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Vako Orchestron


wd8dky

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I can only imagine the issues with a real Orchestron. You'd have to be loopy on cough syrup to buy one at any price. That's not vintage lust, that's a mental disorder.

 I told Hazel about my youth as a djinn, of how we used to eavesdrop on the angels
  and how they would throw comets at us if they spied us listening.
        ~ Neil Gaiman, "Trigger Warnings"

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I really liked my Orchestron. No problems. Very mellotron-like sounds, much more portable, much more reliable. Unfortunately, stolen long ago,

Maybe this is the best place for a shameless plug! Our now not-so-new new video at https://youtu.be/3ZRC3b4p4EI is a 40 minute adaptation of T. S. Eliot's "Prufrock" - check it out! And hopefully I'll have something new here this year. ;-)

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I tried one out in the 70's. I couldn't discern what the sound was. It was like a scratchy old record. I asked the sales guy "Is that a flute?". He said "That's a vocal choir". I said "Oh yes, now I hear it".
C3/122, M102A, Vox V301H, Farfisa Compact, Gibson G101, GEM P, RMI 300A, Piano Bass, Pianet , Prophet 5 rev. 2, Pro-One, Matrix 12, OB8, Korg MS20, Jupiter 6, Juno 60, PX-5S, Nord Stage 3 Compact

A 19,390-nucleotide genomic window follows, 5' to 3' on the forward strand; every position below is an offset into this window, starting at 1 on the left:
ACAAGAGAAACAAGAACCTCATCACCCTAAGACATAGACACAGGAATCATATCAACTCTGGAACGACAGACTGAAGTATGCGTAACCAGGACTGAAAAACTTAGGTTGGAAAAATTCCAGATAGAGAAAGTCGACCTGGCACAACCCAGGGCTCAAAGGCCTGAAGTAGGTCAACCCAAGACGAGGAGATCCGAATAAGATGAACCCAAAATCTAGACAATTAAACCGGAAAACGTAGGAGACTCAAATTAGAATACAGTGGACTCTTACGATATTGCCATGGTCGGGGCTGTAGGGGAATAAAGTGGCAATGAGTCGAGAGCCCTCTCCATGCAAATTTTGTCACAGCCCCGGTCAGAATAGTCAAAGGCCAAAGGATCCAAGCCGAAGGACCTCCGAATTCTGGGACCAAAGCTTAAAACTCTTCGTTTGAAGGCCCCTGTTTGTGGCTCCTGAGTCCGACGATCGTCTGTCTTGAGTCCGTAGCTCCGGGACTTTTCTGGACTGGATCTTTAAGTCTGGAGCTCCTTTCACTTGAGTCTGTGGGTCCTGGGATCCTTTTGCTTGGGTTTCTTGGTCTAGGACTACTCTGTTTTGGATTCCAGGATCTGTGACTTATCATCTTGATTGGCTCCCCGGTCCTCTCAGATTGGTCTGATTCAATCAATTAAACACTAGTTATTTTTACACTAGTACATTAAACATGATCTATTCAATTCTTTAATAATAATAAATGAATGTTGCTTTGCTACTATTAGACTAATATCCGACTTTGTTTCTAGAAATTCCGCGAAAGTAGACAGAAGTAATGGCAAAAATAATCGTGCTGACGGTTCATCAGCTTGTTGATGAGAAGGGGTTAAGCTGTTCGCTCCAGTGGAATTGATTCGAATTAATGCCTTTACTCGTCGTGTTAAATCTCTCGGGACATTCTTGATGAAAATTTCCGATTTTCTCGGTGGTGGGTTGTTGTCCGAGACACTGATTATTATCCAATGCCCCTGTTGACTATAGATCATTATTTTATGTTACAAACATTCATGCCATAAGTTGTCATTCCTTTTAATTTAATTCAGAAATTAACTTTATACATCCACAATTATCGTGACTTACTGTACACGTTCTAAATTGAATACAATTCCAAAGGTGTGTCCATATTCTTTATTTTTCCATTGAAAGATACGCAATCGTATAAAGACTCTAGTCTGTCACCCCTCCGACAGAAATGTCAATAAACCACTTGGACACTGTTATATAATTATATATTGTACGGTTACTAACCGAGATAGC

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Long, long time ago I went to check out a friends band. I was amazed how well they did " Watcher of the Skies" - even more amazed at keyboard players' Orchestron. He told me it was tech from the Mattell toy company. Amazement number 3.

Professional musician = great source of poverty.

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I owned a Vako Orchestron back in the 1980s. Since I couldnt afford a Mellotron, I found a demo Orchestron in a Philadelphia, PA - area music store (dont remember which one it was), that was half the price of a Mellotron. After years of playing Genesis with a Korg Poly Enemble, I had to have it. Mine was the single keyboard black wedge design.

 

It was a big disappointment to me. The samples were looped, and you could hear the loop point in the sounds, and since they were looped, you missed the attach of the instruments (no breathy chiff in the flute, no bowed attack of the strings).

I dont recall who I sold it to, but it was not a substitution of a Mellotron.

 

I have referred to it as the Easy Bake Oven of musical instruments, as it had a light bulb in it, to activate the photocells, when you pressed on a key. It certainly was an interesting concept, but the sounds seriously lacked due to the looping. And the clear plastic disc revolving around in the slot was a weird thing to experience, as you used the gear shift lever to start the disc spinning.

 

I also owned a Mellotron a few years later, and that was no picnic. A maintenance nightmare to keep it running and in tune. I get the nostalgia for these vintage instruments, and I am extremely fortunate to have owned, played and experienced these iconic instruments, but reality is very different from our dreams.

 

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I have referred to it as the Easy Bake Oven of musical instruments, as it had a light bulb in it, to activate the photocells, when you pressed on a key.

lol made me laugh out loud! If I remember correctly, the pedal for my Combo Compact had a light bulb in it.

"I  cried when I wrote this song
Sue me if I play too long"

Walter Becker Donald Fagan 1977 Deacon Blues

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